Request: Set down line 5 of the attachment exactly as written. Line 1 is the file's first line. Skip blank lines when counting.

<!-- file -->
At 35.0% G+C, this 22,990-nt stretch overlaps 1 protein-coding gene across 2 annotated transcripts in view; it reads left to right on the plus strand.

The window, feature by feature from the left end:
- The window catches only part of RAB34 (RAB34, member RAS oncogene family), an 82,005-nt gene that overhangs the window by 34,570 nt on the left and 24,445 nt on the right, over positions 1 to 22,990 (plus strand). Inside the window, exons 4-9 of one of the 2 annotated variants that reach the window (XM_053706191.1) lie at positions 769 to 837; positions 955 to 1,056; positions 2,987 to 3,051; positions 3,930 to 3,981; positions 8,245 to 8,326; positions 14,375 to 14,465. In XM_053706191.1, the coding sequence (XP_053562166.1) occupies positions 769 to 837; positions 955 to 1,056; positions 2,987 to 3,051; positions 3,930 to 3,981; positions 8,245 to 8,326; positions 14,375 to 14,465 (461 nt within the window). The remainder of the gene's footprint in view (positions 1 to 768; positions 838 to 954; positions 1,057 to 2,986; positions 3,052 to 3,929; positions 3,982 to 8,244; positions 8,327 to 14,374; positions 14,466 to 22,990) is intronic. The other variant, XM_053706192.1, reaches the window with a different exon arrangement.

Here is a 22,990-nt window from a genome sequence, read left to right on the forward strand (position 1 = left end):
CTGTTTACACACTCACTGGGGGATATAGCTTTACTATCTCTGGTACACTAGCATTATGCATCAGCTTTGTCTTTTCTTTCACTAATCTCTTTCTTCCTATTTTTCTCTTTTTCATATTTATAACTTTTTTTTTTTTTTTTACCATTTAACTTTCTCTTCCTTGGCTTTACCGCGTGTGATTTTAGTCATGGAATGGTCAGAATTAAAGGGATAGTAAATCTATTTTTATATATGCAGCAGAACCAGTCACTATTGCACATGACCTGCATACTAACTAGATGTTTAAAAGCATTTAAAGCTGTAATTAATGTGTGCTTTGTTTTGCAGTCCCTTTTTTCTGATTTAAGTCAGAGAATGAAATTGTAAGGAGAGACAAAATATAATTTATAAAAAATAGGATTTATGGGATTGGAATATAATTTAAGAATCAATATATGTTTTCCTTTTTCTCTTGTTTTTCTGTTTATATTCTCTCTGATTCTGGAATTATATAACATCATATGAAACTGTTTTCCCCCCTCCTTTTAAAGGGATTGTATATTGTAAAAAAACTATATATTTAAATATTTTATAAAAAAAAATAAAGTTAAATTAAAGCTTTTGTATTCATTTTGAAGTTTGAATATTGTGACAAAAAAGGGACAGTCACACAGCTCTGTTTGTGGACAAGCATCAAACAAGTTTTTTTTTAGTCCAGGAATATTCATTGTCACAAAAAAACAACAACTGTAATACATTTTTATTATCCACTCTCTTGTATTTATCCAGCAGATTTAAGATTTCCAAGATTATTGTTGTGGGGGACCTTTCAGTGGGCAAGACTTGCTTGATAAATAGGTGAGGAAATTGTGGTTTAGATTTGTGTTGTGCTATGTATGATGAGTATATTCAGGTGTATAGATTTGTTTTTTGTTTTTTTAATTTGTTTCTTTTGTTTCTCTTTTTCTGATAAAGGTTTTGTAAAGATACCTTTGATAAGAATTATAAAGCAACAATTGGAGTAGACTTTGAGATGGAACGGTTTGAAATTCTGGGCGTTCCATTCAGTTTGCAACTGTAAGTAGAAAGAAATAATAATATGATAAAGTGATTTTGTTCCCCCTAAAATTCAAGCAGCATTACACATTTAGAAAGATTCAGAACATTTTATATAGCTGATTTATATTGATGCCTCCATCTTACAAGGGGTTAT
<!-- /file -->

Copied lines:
CTGTTTACACACTCACTGGGGGATATAGCTTTACTATCTCTGGTACACTAGCATTATGCATCAGCTTTGTCTTTTCTTTCACTAATCTCTTTCTTCCTATTTTTCTCTTTTTCATATTTATAACTTTTTTTTTTTTTTTTACCATTTAACTTTCTCTTCCTTGGCTTTACCGCGTGTGATTTTAGTCATGGAATGGTCAGAATTAAAGGGATAGTAAATCTATTTTTATATATGCAGCAGAACCAGTCACTATTGCACATGACCTGCATACTAACTAGATGTTTAAAAGCATTTAAAGCTGTAATTAATGTGTGCTTTGTTTTGCAGTCCCTTTTTTCTGATTTAAGTCAGAGAATGAAATTGTAAGGAGAGACAAAATATAATTTATAAAAAATAGGATTTATGGGATTGGAATATAATTTAAGAATCAATATATGTTTTCCTTTTTCTCTTGTTTTTCTGTTTATATTCTCTCTGATTCTGGAATTATATAACATCATATGAAACTGTTTTCCCCCCTCCTTTTAAAGGGATTGTATATTGTAAAAAAACTATATATTTAAATATTTTATAAAAAAAAATAAAGTTAAATTAAAGCTTTTGTATTCATTTTGAAGTTTGAATATTGTGACAAAAAAGGGACAGTCACACAGCTCTGTTTGTGGACAAGCATCAAACAAGTTTTTTTTTAGTCCAGGAATATTCATTGTCACAAAAAAACAACAACTGTAATACATTTTTATTATCCACTCTCTTGTATTTATCCAGCAGATTTAAGATTTCCAAGATTATTGTTGTGGGGGACCTTTCAGTGGGCAAGACTTGCTTGATAAATAGGTGAGGAAATTGTGGTTTAGATTTGTGTTGTGCTATGTATGATGAGTATATTCAGGTGTATAGATTTGTTTTTTGTTTTTTTAATTTGTTTCTTTTGTTTCTCTTTTTCTGATAAAGGTTTTGTAAAGATACCTTTGATAAGAATTATAAAGCAACAATTGGAGTAGACTTTGAGATGGAACGGTTTGAAATTCTGGGCGTTCCATTCAGTTTGCAACTGTAAGTAGAAAGAAATAATAATATGATAAAGTGATTTTGTTCCCCCTAAAATTCAAGCAGCATTACACATTTAGAAAGATTCAGAACATTTTATATAGCTGATTTATATTGATGCCTCCATCTTACAAGGGGTTAT